The stock market continues to march higher, but not all investors necessarily consider that a good thing. All-time greats from Carl Icahn to Warren Buffett have questioned whether the historic rise, or the difficulty of finding value stocks in today's expensive environment, will end soon. They certainly have a point.

At a time when investors need to dig deep to ignore emotional cues and stick to their long-term plan, or put in the extra effort to find that hidden gem, they cannot afford costly mistakes -- such as hanging onto a stock that's set to drop. That's why I think there's good reason to ditch specialty chemical manufacturer Chemours Company (CC 0.07%), oilfield products supplier Flotek Industries (FTK 6.35%), and whiskey specialist MGP Ingredients (MGPI -1.46%).

A businessman holding out his hand with a bar chart showing losses hovering over it.

Image source: Getty Images.

A socially irresponsible investment

There's no denying that Chemours is running an efficient operation right now. Its titanium and fluoroproducts businesses are booming. They alone have resulted in a 114% increase in EPS in the first nine months of 2017 compared with the year-ago period. A steady increase in selling prices will have that effect. However, I think there's a major cloud hanging over the stock. 

Shares have more than doubled in the past year, for two reasons. First, Chemours settled a long-standing legal dispute over the release of a toxic chemical previously used in the manufacturing process of its fluoroproducts. That relieved Wall Street's concerns and removed uncertainty. Second, a global recovery in selling prices of titanium dioxide has boosted performance throughout the year. The improvement is genuine and could continue to deliver gains, but the company may be headed for additional uncertainty regarding pollution.

That's because PFOA, the toxic chemical at the center of the previously settled legal battle, was replaced with something called GenX, which appears to be just as toxic to human health. Worse for investors, the state of North Carolina isn't taking any chances and is getting serious with Chemours before a major public health crisis has the chance to unfold. The company is currently facing five separate lawsuits regarding the discharge of GenX, is being forced to provide bottled water to at least 85 households found to have tainted wells, and may even be investigated by the state's Bureau of Investigation for criminal charges.

Simply put, I wouldn't feel comfortable owning Chemours stock right now, and I don't think too many other investors would feel that it's a socially responsible investment, either.

Orange slices and a small vial of citrus oil.

Image source: Getty Images.

Don't wait for this stock to ripen

Flotek Industries stock has recently sunk to lows last seen in 2011. That's mostly due to one culprit: oranges. Yes, as in the fruit. It may seem ridiculous at first, but investors need to consider the long-term risks.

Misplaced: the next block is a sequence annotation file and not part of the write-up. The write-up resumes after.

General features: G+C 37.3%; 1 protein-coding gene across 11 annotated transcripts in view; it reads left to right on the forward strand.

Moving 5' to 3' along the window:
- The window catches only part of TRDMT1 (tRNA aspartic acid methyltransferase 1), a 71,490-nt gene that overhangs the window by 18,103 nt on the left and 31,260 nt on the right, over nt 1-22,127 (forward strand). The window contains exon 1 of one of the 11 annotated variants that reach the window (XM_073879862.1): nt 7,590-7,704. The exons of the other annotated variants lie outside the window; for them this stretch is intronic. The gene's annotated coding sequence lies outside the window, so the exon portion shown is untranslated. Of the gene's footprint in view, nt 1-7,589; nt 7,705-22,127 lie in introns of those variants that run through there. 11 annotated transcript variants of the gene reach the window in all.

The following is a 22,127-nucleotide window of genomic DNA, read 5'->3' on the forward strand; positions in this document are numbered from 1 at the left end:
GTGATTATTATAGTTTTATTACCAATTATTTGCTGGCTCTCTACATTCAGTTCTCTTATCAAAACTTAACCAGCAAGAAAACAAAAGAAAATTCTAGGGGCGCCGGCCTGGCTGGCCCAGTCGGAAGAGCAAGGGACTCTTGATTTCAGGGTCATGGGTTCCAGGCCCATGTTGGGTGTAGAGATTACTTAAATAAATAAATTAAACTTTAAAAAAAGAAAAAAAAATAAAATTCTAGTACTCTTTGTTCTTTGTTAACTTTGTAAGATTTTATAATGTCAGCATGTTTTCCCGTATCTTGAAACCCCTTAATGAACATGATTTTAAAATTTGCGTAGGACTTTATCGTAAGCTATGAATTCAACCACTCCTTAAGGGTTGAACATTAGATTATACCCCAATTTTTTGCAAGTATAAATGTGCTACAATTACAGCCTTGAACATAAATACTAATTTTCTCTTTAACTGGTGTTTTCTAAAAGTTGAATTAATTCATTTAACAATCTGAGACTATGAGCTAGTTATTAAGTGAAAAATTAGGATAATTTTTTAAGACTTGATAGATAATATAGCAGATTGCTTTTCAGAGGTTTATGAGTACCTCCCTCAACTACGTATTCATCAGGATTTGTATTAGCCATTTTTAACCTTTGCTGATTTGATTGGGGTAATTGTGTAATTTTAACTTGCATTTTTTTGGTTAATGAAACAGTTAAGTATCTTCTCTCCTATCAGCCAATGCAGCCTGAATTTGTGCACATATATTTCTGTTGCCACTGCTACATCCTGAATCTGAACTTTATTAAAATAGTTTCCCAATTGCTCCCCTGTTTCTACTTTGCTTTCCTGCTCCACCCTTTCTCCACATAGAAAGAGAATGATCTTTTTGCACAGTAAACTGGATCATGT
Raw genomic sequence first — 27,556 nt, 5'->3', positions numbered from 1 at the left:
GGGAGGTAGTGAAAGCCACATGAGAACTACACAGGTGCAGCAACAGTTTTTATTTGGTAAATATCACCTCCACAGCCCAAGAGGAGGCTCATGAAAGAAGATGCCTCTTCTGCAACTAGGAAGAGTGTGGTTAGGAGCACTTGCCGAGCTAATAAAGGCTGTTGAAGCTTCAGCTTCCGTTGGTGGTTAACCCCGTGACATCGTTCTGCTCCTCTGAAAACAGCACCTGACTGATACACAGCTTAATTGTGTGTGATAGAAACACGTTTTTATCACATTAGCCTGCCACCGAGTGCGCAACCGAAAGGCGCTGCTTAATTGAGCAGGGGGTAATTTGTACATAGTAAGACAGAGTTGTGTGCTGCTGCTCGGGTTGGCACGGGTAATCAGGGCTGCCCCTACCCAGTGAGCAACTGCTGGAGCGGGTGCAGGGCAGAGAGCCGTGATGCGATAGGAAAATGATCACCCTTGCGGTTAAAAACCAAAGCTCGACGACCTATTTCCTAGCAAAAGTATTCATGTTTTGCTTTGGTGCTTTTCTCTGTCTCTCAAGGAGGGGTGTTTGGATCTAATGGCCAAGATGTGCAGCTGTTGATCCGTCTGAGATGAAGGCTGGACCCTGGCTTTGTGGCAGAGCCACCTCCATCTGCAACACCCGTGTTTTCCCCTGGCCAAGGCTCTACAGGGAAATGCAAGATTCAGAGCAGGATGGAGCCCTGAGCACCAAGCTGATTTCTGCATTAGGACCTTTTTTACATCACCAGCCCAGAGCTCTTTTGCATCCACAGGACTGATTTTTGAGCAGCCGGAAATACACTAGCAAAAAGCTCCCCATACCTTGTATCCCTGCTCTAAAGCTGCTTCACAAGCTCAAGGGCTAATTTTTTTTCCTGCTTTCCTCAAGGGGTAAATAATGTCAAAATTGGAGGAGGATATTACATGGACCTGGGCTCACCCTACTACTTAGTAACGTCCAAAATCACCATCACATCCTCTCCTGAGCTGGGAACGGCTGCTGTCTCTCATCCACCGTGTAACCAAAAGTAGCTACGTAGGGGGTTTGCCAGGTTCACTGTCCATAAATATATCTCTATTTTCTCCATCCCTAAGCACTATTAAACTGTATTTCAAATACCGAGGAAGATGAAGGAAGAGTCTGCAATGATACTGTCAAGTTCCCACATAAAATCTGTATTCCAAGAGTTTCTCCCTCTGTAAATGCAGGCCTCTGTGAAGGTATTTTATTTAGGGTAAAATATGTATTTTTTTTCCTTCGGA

The company's drilling products and specialty ingredients are derived from citrus oil, which is predominantly sourced from America's orange crop. However, years of citrus greening disease have devastated the country's output, while the recent hurricane season wiped out half of all citrus acres. The result: significantly reduced supply, significantly higher prices, and virtually no reasonable alternative for sourcing the inputs that Flotek Industries has staked its product portfolio upon.

Worst yet, the problem is largely out of the company's hands. Without significantly pivoting on its established product portfolio -- a costly move that would take years -- there doesn't appear to be much reason for near-term optimism. Even if the nation's citrus crop rebounds from the effects of this year's hurricane season, citrus greening disease promises to continually erode output over time. Investors should steer clear of Flotek Industries stock.

A glass of whiskey with ice.

Image source: Getty Images.

A multi-bagger set to drop

Although the stock continues to climb, I don't think MGP Ingredients can continue to hold its remarkable gains. The contract distiller has risen from an $80 million market cap five years ago to a $1.2 billion valuation today -- the definition of a hidden gem. The growth is certainly impressive, but the 17-bagger stock hasn't quite earned that valuation.

In the past three years, MGP Ingredients has enjoyed a 374% increase in market cap despite just a 66% increase in annual EPS. That simply isn't sustainable. Sure, the company has a genuine business and a major vote of confidence from blue-chip customer Diageo, but that alone isn't worth the stock's premium. Besides, much larger fuel ethanol companies are beginning to pivot spare capacity into the higher-margin premium beverage space -- and they have an order of magnitude more capital to deploy. 

That means there's a new crop of competition about to make growth that much more difficult for MGP Ingredients. The distiller can still grow for the foreseeable future, but there won't be much room for error. Given the astronomical rise in the past three years and its excessive valuation, it seems reasonable that investors will abandon the stock once the growth story begins to falter.

What does it mean for investors?

There's no denying that the broader stock market is historically expensive. While that doesn't mean investors need to run away in fear, it does hint that they need to continue to focus on only the strongest businesses with a long-term mindset. However, I think there are strong reasons that Chemours, Flotek Industries, and MGP Ingredients are three stocks set to drop. Investors should proceed with caution.